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The logistics can be more complicated thereby adding to the overall cost of construction. Construction equipment also can damage the existing trees.

Consult with City & County About Drainage:

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Consult with City and County authorities about drainage requirements. Consider the relationship between the trees and drainage. A common oversight when attempting to keep the trees during construction is the failure to understand the relationship between the trees and the site’s drainage. The drainage design is one of the most important elements of home site development. It is critical to check drainage requirements and finished floor elevations for the lot with both city and county authorities. This must happen prior to making the decision of which trees to preserve.

City and county engineers create the master plan of a development. They determine how a piece of property must drain and the soil height requirement to build on. The level of the soil is known as the grade elevation. It plays a critical role in conserving the existing trees on a lot. Here’s why: If the city or county requires a higher soil grade elevation than what’s in existence, the builder must bring in fill or extra dirt. This extra soil can smother tree roots effectively killing them. If the city or county requires a lower soil grade elevation, then the builder must remove soil, which can expose tree roots killing them as well. Sometimes the city or county will require shallow rainwater retention ponds on site that can affect the tree root system on the property.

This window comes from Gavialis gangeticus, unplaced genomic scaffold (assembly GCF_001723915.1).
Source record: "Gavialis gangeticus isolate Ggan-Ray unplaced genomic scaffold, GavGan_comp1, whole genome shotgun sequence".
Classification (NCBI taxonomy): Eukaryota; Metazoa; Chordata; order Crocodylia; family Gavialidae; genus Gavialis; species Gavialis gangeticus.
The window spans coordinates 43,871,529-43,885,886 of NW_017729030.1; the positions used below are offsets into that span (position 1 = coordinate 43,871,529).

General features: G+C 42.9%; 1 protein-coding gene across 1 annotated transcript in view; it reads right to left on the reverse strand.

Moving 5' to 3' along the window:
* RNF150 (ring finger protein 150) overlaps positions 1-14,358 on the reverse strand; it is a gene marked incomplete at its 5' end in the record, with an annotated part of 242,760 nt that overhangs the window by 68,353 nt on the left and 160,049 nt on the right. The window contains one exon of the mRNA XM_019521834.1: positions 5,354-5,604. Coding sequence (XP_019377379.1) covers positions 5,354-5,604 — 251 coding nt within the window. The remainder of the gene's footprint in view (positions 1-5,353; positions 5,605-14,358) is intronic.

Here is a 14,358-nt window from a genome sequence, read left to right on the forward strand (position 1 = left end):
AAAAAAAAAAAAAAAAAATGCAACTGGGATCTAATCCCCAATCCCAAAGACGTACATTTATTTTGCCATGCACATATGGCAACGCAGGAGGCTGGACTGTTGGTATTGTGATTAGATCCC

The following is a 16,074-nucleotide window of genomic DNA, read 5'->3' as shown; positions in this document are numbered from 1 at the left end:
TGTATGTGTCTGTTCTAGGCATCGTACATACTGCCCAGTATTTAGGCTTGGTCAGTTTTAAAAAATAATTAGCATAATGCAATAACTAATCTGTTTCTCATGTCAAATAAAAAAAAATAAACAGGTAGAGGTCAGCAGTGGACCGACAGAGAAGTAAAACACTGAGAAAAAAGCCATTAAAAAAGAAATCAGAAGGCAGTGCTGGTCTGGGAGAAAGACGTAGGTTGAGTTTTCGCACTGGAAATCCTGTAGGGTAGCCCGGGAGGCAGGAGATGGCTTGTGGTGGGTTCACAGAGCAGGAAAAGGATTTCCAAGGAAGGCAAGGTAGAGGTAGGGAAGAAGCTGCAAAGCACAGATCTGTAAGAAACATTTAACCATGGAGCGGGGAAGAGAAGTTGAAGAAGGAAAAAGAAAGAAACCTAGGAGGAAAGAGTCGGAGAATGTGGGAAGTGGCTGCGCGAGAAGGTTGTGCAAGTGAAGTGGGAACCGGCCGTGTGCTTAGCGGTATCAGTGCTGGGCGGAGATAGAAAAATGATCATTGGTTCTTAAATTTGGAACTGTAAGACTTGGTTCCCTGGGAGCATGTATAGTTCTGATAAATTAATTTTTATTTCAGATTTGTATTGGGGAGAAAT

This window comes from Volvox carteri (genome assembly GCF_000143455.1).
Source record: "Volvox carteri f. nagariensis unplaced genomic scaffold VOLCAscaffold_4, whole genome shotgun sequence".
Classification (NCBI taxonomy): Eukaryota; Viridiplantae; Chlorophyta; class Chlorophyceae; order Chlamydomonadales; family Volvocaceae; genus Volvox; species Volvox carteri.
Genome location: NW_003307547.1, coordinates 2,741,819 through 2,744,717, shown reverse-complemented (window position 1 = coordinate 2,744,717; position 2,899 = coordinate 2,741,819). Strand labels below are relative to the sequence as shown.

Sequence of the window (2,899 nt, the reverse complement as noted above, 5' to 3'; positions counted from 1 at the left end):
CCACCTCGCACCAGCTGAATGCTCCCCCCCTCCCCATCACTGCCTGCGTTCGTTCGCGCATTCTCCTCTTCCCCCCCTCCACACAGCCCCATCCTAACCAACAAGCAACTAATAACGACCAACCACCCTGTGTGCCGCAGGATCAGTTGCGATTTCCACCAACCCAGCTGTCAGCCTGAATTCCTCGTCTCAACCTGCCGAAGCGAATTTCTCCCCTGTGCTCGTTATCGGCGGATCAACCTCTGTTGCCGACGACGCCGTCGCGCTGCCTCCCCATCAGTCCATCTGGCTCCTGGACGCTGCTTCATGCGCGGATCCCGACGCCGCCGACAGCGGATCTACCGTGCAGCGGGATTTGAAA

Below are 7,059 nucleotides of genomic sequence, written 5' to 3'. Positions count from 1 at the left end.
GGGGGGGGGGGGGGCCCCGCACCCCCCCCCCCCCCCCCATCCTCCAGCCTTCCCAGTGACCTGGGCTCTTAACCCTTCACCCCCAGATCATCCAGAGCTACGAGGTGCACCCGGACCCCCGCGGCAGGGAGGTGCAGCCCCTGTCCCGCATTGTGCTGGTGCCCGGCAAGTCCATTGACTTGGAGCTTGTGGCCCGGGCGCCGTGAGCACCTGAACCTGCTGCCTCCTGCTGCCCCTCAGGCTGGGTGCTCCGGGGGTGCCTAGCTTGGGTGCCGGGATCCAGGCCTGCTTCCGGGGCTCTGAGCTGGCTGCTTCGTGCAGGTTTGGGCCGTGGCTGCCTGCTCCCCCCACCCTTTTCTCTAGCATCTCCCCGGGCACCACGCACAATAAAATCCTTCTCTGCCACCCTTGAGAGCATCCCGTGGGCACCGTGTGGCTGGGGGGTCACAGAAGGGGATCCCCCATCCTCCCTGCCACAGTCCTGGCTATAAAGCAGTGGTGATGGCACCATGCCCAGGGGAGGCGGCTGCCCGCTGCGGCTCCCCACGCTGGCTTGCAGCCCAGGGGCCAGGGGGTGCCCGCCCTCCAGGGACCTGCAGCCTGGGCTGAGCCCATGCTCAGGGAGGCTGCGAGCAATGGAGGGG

The smaller the lot, the more critical are the abovementioned factors in the construction process. For more money-saving new construction tips and design ideas, subscribe to the video series, Trade Secrets, available on YouTube.